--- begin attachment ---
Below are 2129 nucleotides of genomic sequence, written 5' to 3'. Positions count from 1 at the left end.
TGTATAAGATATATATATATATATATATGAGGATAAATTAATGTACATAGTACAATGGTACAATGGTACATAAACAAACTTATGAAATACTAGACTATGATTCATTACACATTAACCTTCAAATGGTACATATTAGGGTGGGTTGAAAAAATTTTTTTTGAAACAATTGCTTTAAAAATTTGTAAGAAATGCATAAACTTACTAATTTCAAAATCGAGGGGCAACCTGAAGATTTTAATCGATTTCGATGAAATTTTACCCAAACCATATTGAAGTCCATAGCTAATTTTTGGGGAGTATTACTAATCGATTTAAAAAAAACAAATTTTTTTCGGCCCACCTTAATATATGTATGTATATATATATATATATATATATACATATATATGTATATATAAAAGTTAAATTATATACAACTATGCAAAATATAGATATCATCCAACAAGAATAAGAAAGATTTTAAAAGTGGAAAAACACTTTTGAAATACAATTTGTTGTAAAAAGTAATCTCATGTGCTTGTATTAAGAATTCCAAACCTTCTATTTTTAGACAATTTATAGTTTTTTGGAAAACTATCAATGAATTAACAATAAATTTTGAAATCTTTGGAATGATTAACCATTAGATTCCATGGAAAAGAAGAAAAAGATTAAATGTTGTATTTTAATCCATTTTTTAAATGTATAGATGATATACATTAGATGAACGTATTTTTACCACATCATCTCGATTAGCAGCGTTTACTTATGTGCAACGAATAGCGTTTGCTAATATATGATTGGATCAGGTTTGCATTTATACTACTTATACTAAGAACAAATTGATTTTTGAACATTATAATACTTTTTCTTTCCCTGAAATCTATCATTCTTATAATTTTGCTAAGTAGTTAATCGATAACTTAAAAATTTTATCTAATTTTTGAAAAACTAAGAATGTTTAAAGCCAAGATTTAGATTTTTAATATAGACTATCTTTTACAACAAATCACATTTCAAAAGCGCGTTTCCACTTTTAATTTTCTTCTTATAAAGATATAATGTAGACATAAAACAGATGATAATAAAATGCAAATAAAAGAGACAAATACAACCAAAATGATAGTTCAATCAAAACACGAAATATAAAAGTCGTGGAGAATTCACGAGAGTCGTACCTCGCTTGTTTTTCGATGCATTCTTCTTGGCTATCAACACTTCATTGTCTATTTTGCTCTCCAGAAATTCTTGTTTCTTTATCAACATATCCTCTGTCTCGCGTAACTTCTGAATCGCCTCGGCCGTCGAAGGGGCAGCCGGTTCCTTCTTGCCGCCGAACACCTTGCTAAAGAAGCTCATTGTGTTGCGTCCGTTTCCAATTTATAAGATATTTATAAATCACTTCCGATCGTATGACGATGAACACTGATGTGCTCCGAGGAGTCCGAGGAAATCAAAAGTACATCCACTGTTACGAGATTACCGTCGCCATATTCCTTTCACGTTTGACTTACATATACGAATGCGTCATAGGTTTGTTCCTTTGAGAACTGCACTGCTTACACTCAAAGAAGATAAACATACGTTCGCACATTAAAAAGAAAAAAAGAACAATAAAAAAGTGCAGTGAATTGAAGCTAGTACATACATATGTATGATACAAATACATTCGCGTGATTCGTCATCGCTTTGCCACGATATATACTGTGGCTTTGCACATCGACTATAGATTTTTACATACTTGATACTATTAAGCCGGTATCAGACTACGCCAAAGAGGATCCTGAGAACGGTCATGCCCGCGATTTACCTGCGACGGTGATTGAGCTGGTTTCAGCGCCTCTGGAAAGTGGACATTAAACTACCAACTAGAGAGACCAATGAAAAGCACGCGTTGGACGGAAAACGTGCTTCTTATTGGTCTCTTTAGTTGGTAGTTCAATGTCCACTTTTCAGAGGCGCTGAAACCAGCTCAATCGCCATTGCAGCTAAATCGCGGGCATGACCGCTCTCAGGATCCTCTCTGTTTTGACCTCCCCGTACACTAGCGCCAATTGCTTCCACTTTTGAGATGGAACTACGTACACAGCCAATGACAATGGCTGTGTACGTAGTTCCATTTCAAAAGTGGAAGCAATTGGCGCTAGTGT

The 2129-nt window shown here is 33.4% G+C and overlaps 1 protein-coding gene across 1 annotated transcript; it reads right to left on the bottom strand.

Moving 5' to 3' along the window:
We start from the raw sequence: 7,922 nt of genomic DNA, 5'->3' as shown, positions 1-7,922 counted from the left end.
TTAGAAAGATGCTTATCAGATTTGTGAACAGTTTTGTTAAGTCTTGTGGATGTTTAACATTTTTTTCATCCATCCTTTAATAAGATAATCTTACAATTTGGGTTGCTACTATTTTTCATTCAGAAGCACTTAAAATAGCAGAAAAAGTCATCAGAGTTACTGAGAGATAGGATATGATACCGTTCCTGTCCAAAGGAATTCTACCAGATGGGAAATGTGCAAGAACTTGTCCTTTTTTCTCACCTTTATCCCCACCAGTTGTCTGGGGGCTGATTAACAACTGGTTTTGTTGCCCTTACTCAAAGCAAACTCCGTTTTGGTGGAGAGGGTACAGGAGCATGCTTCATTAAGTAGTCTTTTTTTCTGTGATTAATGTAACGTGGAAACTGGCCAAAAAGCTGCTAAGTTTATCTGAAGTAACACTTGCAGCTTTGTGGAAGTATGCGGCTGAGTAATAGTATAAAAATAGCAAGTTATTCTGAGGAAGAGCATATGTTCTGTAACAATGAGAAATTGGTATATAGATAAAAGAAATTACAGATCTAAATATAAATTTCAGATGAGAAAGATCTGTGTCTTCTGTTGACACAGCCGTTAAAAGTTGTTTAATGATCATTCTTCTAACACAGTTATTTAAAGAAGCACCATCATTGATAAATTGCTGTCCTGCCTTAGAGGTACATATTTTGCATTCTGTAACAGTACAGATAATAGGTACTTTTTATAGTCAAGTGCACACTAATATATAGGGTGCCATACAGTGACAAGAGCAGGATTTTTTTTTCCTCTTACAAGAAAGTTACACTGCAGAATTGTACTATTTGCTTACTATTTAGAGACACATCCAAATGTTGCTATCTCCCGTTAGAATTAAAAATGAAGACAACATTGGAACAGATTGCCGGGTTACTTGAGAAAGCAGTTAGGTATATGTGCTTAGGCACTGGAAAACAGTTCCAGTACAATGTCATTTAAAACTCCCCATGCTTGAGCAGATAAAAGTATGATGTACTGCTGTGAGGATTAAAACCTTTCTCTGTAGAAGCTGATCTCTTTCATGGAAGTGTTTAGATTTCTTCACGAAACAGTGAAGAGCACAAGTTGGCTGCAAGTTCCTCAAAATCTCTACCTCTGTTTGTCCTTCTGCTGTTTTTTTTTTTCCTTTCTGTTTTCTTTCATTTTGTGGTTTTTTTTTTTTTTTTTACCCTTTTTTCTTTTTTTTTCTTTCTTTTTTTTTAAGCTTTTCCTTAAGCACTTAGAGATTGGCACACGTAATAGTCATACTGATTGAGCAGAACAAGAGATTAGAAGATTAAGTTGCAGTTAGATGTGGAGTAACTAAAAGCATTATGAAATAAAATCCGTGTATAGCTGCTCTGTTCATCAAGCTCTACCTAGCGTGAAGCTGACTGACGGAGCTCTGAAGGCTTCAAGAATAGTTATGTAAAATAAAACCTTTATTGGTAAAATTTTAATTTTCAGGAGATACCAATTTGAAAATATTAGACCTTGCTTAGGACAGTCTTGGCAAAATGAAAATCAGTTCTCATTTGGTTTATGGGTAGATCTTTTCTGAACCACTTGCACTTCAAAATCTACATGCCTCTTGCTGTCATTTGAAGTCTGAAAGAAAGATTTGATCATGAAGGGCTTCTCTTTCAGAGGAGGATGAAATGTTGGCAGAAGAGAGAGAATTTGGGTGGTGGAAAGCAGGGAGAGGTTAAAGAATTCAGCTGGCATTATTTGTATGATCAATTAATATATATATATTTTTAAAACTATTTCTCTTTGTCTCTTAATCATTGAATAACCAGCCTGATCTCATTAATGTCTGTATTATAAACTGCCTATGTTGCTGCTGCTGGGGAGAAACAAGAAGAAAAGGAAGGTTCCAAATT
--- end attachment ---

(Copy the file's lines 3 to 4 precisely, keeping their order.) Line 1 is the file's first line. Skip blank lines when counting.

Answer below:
The 2129-nt window shown here is 33.4% G+C and overlaps 1 protein-coding gene across 1 annotated transcript; it reads right to left on the bottom strand.

Moving 5' to 3' along the window: